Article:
I’m afraid I’ve become slightly obsessed by a plant I’ve never even seen. Never seen in person that is, I’ve seen several pictures. For the first time on the wonderful blog Piece of Eden (above and below). Then just a few days later this same plant shows up on the Martha Stewart Garden Blog when Tony Bielaczyc visited the Ball Horticulture Pack Trials. Here is the picture from Martha’s blog… Isn’t it hot!? Kind of like a Restio crossed with Hakonechloa. Here’s what MSGB had to say about it: “This is Acacia 'Cousin It'. The name is nearly as charming as the plant itself. It's a slow grower and perfect for containers, which is what Ball is working toward with many of their woodies, adapting them as container plants.”
Next I went to the San Marcos Growers website to learn more. Here are a couple of their pictures… And what they have to say: “Acacia cognata 'Cousin Itt' (Little River Wattle) - A low growing mounding form of the River Wattle, Acacia cognata, with tight growth to 2 to 3 feet tall by 3 to 6 feet wide with light green, sometimes red tinged, new growth that matures to a rich emerald green. This plant has not been noted in bloom but likely would have the very pale yellow flowers of the species. Plant in full sun to part shade in a well drained soil. Once established it will require only occasional irrigation. The literature lists it hardy to 15°F but we feel that the tips likely will freeze at 20-25° F as with the species but this likely will not be as damaging as it is to the tree form and serve as a light pruning on this shrub form. This plant was first released in Australia as Acacia cognata 'Mini Cog' but is making its debut in the US under the marketing name Cousin Itt by Ball Ornamental Plants” And going to the Ball Ornamental Plants site I learned this:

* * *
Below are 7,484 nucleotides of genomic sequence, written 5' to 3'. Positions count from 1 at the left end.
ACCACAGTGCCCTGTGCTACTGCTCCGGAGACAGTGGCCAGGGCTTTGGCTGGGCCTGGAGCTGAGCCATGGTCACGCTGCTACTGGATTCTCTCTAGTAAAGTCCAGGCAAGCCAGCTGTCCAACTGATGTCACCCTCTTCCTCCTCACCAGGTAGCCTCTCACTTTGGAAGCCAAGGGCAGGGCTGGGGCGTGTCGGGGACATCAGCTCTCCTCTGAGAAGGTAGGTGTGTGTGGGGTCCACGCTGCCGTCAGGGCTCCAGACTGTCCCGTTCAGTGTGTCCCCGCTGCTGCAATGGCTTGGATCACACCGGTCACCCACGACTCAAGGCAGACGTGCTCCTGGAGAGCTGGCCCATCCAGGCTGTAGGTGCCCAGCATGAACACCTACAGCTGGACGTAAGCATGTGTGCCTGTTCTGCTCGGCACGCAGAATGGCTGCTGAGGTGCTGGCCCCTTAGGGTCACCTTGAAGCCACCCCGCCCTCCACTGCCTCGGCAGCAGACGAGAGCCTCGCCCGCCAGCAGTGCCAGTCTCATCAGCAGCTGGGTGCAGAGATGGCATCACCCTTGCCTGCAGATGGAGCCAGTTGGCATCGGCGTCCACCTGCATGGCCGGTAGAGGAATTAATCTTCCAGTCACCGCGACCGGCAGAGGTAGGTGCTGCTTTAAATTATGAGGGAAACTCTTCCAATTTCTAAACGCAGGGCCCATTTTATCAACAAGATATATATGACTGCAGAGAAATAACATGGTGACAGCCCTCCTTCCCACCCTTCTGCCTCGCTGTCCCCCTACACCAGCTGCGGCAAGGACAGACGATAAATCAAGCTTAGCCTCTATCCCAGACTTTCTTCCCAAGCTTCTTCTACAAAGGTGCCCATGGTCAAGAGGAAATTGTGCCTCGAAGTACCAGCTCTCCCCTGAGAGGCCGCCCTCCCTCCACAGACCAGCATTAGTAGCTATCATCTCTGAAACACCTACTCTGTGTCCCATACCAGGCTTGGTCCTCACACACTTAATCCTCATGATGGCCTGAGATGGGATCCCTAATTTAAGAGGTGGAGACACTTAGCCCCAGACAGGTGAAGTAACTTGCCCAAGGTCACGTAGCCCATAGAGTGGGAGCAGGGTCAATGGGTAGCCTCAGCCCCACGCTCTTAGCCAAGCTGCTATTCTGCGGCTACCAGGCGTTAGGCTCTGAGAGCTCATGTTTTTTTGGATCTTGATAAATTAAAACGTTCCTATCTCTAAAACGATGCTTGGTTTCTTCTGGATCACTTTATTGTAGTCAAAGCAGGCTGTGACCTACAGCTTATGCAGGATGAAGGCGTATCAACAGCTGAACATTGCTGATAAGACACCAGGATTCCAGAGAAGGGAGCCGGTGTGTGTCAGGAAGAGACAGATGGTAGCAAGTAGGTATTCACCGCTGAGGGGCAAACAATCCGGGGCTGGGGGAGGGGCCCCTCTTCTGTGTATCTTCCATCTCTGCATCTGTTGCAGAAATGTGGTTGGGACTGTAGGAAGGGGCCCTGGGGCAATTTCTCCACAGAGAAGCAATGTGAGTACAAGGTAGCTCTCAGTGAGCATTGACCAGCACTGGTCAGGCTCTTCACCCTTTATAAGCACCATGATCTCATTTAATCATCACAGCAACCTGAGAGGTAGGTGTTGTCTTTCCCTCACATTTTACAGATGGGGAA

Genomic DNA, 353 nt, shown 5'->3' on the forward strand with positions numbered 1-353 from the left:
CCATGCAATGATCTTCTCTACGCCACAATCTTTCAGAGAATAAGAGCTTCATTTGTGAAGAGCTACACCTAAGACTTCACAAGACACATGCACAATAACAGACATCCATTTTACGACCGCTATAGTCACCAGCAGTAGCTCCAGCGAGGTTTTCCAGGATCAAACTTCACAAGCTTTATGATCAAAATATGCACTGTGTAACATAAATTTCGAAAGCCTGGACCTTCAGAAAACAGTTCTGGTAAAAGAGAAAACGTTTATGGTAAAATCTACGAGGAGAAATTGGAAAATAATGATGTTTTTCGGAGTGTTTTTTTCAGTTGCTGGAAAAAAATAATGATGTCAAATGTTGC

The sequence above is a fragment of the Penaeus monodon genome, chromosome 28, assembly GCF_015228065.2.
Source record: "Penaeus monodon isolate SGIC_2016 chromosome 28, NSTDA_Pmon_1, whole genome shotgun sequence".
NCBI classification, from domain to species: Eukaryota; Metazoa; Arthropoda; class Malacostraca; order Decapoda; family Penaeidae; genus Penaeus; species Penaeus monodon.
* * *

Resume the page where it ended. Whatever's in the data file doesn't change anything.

Scientific Name: Acacia cognata 'Mini Cog'
Common Name: Cousin Itt Acacia
Hardiness Degree: 15°F (-9.4°C)
Plant Habit: Spreading, Mounded
Spacing: 18 - 36" (46 - 91cm)
Height: 36" (91cm)
Width: 36" (91cm)
Grower Information: A Ball Ornamentals Exclusive.
A Low-Water Needs Variety.
Evergreen shrub with compact, mounded, spreading habit and green, weeping foliage. Low water requirements make it great for dry Mediterranean landscapes or as a container plant for colder, wetter climates. It also features a high tolerance of heat in the southern United States. No flowers have been observed. Perfect for foundation plantings or large/mixed containers.
Naturally I’ve fallen for a plant that isn’t hardy here in Portland. But yet I imagine a thick border along the front of the house, choking out the Bishops Weed and looking fabulous!